Posted by: Donna Cunningham | May 19, 2010

Boundaries 301: How to Deal With a Moocher

Guest blog: A Wikihow article by:Ladyblair103, Krystle, Sondra C, Eric Wester)

We’ve all experienced a moocher— someone who conveniently “forgets” their wallet at home every time you go out to dinner, “loses” anything you loan them, and always manages to get out of their share of a chore. If you want to maintain both the friendship and your sanity, you will have to set firm but clear boundaries to stop the mooching behavior. The key is to anticipate potential situations where the mooching will occur, and address the issue with increasing degrees of confrontation.

Steps to handling a moocher:

Joke around about their “absentmindedness”. For example, if your friend chronically “forgets” her wallet, assume that she will do so the next time you go out to dinner. Before you leave for the restaurant, smile and poke fun: “You sure you’ve got your wallet this time?” If they want to borrow something that probably isn’t going to get returned, you can say something to the effect of “Pretty soon you’re going to have my entire wardrobe!” Maintain a cheery disposition – the moocher should register that you’re on to them, although that’s not always enough to make them stop.

At a restaurant, ask for separate checks when you order. If the moocher tends to not order anything, but then picks incessantly at your dish, cough lightly on your food and say something like “You might not want to eat these nachos…I think I might be getting the flu. Why don’t I order you a separate dish?” When you order, ask for that dish to be on a separate check. If your friends might think that’s poor etiquette, say something like “I’m writing it off as a business expense; I have to have separate receipts in case I screw up and get audited!”

Casually mention on your way out to eat that you only brought enough money to pay for yourself. Or say when you’re planning the outing that everyone will be paying for themselves. Make sure you stick to this when the bill comes!

Get to the root of their financial woes. Sometimes people are genuinely in a pinch, but if you’re reading this, the moocher in question is probably someone who chronically looks for a free ride, and who you suspect is too lazy or cheap to pull their own weight. Every time they’re short on cash, make it a point to bring up his or her money issues in private, shortly afterward. Approach the matter delicately, but make it clear that you’ve noticed their pattern, so that they don’t feel like their mooching can slip under the radar:

I’ve noticed, lately, that you’ve been having a hard time pitching in when we go out. Is everything OK?

I’m a little worried about you; you seem to be short on cash, even though you just got a job/raise. Did something happen

Assign the moocher a fair share in advance. If you’re planning a road trip or dinner party, sketch out who will bring what. Make a list, and ask the mooching friend what he or she will bring. If they lament their financial situation, empathize and ask them to bring one of the less expensive items, or suggest that they cook something (which is always cheaper, but at least it requires effort). Once moochers see their names on a list, it won’t be as easy to skimp. Just make sure that whatever they’re responsible for bringing, they’re the only ones responsible for it, so that if they don’t, it’ll be noticeable to everyone involved.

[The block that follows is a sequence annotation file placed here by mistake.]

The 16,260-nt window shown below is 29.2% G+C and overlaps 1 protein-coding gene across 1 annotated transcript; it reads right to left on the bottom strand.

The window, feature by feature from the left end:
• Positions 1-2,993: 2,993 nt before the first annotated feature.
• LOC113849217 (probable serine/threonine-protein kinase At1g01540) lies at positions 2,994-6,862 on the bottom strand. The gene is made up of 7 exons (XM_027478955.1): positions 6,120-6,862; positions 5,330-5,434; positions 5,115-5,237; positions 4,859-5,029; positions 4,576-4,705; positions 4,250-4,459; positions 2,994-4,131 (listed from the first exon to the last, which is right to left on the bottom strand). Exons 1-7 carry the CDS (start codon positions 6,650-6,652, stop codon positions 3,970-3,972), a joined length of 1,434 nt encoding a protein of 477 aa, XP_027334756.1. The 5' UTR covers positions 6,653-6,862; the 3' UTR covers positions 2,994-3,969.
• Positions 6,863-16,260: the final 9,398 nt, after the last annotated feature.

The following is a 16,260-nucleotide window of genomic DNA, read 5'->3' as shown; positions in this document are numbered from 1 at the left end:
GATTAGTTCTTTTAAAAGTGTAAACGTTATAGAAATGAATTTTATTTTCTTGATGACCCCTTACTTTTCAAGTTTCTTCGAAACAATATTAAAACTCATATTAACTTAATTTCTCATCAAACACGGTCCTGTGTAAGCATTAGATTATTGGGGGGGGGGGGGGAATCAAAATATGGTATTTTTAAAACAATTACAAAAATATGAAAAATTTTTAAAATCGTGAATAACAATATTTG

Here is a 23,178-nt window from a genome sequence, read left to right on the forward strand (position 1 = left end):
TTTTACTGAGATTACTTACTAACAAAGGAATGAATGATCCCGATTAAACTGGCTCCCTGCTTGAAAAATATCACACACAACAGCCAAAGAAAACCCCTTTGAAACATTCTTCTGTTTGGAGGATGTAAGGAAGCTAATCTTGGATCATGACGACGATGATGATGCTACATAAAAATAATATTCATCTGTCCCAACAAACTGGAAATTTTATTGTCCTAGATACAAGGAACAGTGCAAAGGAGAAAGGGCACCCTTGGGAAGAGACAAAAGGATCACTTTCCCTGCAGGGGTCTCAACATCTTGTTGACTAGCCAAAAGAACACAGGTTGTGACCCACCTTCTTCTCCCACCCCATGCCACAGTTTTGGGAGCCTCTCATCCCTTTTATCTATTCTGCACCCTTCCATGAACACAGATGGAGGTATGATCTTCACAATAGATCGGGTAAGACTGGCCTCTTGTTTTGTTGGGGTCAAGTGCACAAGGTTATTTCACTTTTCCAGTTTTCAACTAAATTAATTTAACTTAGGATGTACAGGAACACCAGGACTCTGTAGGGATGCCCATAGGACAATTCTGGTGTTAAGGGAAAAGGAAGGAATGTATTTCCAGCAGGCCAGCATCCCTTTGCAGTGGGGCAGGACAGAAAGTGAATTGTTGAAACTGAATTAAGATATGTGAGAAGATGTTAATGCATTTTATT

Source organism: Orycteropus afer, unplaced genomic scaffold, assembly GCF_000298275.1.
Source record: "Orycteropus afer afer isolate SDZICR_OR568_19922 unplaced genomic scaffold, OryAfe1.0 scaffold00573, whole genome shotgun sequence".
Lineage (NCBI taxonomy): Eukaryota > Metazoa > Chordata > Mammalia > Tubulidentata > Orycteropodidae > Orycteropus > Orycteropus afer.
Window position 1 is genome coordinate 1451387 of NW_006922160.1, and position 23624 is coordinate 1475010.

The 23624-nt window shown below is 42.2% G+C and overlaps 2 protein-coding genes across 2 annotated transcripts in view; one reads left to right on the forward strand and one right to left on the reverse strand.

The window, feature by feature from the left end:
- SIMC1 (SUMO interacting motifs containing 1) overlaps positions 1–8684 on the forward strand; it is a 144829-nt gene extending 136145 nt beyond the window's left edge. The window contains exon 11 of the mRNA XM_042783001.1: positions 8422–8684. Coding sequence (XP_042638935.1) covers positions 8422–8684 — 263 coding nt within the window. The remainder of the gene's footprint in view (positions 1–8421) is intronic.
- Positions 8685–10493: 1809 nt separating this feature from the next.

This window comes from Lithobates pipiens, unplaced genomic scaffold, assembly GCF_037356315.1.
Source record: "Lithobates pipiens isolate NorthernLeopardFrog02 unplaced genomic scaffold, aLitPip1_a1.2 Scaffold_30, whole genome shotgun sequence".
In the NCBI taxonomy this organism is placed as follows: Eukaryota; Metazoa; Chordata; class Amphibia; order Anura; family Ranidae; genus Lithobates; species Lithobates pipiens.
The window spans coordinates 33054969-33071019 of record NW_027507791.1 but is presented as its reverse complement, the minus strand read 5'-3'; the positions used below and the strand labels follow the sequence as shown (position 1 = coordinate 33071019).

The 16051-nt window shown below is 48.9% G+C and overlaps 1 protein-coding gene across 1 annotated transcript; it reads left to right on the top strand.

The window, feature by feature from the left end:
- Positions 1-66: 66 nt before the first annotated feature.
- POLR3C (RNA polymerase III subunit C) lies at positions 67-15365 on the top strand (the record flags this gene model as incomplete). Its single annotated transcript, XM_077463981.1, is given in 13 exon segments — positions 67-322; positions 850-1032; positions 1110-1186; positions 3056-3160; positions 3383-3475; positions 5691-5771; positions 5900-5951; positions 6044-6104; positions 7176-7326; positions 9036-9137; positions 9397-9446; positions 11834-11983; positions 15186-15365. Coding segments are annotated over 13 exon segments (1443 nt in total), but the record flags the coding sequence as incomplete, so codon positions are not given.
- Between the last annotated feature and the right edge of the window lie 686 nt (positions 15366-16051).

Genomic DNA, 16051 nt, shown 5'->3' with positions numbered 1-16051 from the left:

This will also work for that co-worker or sibling or friend who doesn’t chip in for a community gift (for a parent, boss, etc.) yet still wants to sign his/her name for the card. Make a list!

If you have a mooching roommate, put up a whiteboard outlining chores and costs. Cross off an item whenever someone completes their task or pays their obligation. This will make it obvious that the moocher never crosses anything off.

Mention that it’s the moocher’s turn to treat. This is where it starts to get a little more confrontational. If the moocher turns you down somehow, or seems to blow the question off, you must threaten to cancel the event, and mean it.

Since I drove last time, can you do it this time around? -Oh, you can’t? Well, OK. I’m having second thoughts about going, anyway.

I covered the tab last week, can you cover it this week? -If you can’t, that’s fine. Maybe we should find something else to do. Can you cover a game of pool?

Since last time we had lunch/dinner at my house, do you want to do it at your house this time? -Well, if we can’t pin down a host, we might need to cancel the get-together. I can host once in a while, but not all the time.

Turn the tables. Since there have been plenty of times when you helped them out, test them and see if they’ll return the favor. Mooch off of them. “Forget” your wallet, ask them to loan you money, borrow their clothes, and see what happens. It may feel unnatural for you, but you might really discover your friend’s true colors by doing this. Don’t wait until you’re really in a pinch, only to discover that your friend will leave you high and dry.